The top commander of Syria’s Kurdish force on Thursday welcomed a German proposal for an international force to establish a security zone in the north of the country.
“We demand and agree to this,” Mazloum Abdi, the commander of the Syrian Democratic Forces – the moribund autonomous Kurdish region’s de facto army – told reporters.
German Defence Minister Annegret Kramp-Karrenbauer has said she would raise the plan with her counterparts at an ongoing NATO meeting in Brussels.
NATO Secretary General Jens Stoltenberg said the German proposal would need UN approval to be implemented and therefore “needs to be discussed more in detail before any decision can be made.”
The withdrawal of US troops from northern Syria earlier this month was followed by a string of rapid changes on the ground, with a Turkish invasion and Russian and Syrian government forces also rushing to fill the vacuum.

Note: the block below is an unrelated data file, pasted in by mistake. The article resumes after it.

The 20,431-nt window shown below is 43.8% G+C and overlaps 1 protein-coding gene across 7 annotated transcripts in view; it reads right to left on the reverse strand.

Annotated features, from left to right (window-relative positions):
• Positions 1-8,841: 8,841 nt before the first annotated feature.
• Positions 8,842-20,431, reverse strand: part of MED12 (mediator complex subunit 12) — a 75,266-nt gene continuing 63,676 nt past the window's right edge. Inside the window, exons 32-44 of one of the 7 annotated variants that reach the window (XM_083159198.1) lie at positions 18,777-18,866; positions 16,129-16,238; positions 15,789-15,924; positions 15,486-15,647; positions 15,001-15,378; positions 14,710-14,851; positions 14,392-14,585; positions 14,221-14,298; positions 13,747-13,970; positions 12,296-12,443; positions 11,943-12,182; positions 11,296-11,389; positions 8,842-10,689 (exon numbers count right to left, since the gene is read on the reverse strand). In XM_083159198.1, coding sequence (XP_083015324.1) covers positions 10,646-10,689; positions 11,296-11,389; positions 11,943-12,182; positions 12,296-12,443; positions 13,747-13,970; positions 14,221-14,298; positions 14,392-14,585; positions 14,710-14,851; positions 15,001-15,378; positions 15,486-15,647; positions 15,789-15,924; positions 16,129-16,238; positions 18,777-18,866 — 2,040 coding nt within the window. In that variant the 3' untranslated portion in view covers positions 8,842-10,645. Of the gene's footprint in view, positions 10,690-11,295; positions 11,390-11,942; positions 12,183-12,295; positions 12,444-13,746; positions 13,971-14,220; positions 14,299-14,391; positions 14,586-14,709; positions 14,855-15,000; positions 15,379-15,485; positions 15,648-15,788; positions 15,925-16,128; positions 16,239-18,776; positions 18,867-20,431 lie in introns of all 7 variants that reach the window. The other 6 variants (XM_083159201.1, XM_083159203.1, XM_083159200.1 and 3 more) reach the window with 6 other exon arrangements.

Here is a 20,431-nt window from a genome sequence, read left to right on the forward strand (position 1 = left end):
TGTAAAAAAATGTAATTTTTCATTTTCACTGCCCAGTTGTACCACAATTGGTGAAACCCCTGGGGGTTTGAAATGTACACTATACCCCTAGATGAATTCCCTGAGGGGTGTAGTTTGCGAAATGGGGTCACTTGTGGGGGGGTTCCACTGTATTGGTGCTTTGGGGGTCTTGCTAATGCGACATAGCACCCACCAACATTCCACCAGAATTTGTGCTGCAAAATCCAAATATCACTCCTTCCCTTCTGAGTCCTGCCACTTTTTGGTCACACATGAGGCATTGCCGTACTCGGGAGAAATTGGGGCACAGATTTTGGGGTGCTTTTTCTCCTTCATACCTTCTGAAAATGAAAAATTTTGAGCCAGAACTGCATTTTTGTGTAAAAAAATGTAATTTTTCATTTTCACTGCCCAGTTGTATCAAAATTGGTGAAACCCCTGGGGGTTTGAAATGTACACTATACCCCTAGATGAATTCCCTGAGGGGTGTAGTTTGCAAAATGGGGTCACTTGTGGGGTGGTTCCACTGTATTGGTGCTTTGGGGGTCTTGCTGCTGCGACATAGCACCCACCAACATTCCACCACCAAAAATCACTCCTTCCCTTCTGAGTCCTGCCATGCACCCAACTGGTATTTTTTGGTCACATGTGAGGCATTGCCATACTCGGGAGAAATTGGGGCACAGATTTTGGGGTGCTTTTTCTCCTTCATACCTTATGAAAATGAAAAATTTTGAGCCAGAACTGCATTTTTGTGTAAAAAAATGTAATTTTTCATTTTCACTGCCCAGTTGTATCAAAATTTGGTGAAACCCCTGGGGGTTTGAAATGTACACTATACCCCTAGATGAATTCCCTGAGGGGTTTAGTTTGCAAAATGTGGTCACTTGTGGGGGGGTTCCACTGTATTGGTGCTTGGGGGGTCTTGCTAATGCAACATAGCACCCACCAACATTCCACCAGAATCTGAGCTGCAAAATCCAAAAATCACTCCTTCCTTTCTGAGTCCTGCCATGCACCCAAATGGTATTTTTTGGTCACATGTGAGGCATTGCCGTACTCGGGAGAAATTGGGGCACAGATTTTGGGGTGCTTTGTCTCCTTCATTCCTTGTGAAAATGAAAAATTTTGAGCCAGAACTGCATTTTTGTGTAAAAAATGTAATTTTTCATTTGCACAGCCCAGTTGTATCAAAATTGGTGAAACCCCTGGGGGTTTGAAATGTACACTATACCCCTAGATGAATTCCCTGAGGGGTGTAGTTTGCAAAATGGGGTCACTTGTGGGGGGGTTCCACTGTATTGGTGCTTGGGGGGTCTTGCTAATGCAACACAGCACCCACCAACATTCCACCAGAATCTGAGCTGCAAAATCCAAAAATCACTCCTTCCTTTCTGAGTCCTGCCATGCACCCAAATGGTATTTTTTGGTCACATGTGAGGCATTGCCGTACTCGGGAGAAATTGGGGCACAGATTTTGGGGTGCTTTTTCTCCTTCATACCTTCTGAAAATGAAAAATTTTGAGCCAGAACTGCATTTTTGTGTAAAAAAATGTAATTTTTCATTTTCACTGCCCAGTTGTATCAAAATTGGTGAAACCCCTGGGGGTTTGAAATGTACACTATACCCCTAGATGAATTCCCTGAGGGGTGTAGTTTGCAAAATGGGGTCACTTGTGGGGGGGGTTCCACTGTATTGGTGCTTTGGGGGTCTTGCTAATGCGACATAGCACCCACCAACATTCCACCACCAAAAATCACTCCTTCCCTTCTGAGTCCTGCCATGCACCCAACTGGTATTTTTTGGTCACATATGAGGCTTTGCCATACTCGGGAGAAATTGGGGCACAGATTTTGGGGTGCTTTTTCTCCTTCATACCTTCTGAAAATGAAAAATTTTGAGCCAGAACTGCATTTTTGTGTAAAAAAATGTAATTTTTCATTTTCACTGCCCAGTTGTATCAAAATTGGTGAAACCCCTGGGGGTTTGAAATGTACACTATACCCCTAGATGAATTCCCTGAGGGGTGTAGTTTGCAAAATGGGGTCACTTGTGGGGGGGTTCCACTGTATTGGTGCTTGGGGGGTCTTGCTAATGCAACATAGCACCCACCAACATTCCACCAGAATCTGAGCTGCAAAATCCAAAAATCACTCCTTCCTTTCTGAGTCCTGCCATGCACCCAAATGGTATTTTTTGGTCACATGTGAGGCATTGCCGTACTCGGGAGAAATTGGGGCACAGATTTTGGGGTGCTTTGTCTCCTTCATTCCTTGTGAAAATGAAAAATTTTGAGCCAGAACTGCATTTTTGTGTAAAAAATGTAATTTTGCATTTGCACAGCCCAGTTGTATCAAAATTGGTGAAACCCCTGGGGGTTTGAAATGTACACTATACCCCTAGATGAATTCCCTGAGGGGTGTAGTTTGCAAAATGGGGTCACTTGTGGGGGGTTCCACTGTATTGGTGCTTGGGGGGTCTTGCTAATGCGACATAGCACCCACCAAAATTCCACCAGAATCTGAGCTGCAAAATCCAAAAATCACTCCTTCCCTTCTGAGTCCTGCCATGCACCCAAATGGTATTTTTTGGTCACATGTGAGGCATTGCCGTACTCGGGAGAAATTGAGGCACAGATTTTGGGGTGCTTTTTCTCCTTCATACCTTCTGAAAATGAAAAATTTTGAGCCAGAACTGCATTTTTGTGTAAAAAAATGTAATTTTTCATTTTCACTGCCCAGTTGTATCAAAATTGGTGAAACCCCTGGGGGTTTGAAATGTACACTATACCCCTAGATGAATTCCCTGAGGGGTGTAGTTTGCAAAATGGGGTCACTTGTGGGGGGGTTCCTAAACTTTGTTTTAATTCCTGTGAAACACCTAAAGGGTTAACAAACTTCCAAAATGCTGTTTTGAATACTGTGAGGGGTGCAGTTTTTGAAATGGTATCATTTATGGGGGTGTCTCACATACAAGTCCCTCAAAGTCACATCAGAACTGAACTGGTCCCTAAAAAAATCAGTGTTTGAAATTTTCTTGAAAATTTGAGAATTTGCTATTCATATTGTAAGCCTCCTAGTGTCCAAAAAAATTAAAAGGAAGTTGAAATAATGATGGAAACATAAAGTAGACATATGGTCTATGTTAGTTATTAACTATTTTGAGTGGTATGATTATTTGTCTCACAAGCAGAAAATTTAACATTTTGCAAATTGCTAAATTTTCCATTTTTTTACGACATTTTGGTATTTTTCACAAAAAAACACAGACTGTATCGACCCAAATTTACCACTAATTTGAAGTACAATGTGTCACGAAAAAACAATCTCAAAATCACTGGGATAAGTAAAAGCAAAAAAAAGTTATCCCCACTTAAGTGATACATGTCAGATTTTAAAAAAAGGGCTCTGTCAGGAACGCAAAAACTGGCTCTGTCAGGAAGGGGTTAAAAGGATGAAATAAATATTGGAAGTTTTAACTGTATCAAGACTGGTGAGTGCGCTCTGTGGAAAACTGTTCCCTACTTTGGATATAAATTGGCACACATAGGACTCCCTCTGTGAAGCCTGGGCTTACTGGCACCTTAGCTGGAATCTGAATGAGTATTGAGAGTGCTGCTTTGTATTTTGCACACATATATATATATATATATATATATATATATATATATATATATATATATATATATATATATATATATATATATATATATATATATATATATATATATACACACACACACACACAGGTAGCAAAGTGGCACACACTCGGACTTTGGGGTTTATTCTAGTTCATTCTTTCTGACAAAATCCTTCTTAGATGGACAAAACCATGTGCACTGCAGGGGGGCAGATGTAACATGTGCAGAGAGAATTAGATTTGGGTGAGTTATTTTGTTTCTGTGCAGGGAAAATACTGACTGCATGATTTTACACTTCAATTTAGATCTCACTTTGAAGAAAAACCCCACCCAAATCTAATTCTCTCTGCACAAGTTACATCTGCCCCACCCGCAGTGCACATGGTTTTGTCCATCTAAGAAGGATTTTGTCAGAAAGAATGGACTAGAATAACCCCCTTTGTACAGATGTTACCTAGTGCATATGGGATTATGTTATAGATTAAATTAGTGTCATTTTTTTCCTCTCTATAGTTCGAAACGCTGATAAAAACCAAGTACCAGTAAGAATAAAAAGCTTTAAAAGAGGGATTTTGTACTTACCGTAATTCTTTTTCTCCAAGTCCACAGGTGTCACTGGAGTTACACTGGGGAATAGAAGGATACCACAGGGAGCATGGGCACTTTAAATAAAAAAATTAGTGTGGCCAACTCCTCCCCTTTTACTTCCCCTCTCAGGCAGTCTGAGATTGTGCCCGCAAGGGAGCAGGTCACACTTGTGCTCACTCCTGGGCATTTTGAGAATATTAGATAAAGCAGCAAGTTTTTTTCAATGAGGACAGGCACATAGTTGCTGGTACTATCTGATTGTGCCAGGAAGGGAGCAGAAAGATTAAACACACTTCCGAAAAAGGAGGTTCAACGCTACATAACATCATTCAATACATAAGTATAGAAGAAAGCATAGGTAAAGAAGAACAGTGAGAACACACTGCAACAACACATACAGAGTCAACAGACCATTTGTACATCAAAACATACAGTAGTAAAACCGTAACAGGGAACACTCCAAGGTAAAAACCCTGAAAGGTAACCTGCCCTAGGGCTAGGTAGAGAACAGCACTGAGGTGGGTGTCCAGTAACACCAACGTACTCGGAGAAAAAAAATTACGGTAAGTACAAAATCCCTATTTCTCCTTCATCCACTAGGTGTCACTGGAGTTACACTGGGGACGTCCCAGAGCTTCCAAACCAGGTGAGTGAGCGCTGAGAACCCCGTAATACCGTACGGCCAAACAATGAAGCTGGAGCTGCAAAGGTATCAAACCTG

Moscow and Ankara signed a deal requiring all Kurdish forces to pull back from the border to behind a line 30 kilometers inside Syria, meaning they lost control over a huge slice of the Kurdish heartland.
Abdi has thanked Russia for its new role as the guarantor of a buffer between his forces and those of the Kurds’ archfoe Ankara, but added he had “reservations” because Kurdish people in that zone would be left unprotected.
The German initiative was embraced by the United States but has so far struggled to gain traction, and few details are yet available.
Abdi said he had spoken to French President Emmanuel Macron but admitted that the plan was still embryonic and needed an endorsement from Russia, the dominant foreign broker on the Syrian conflict.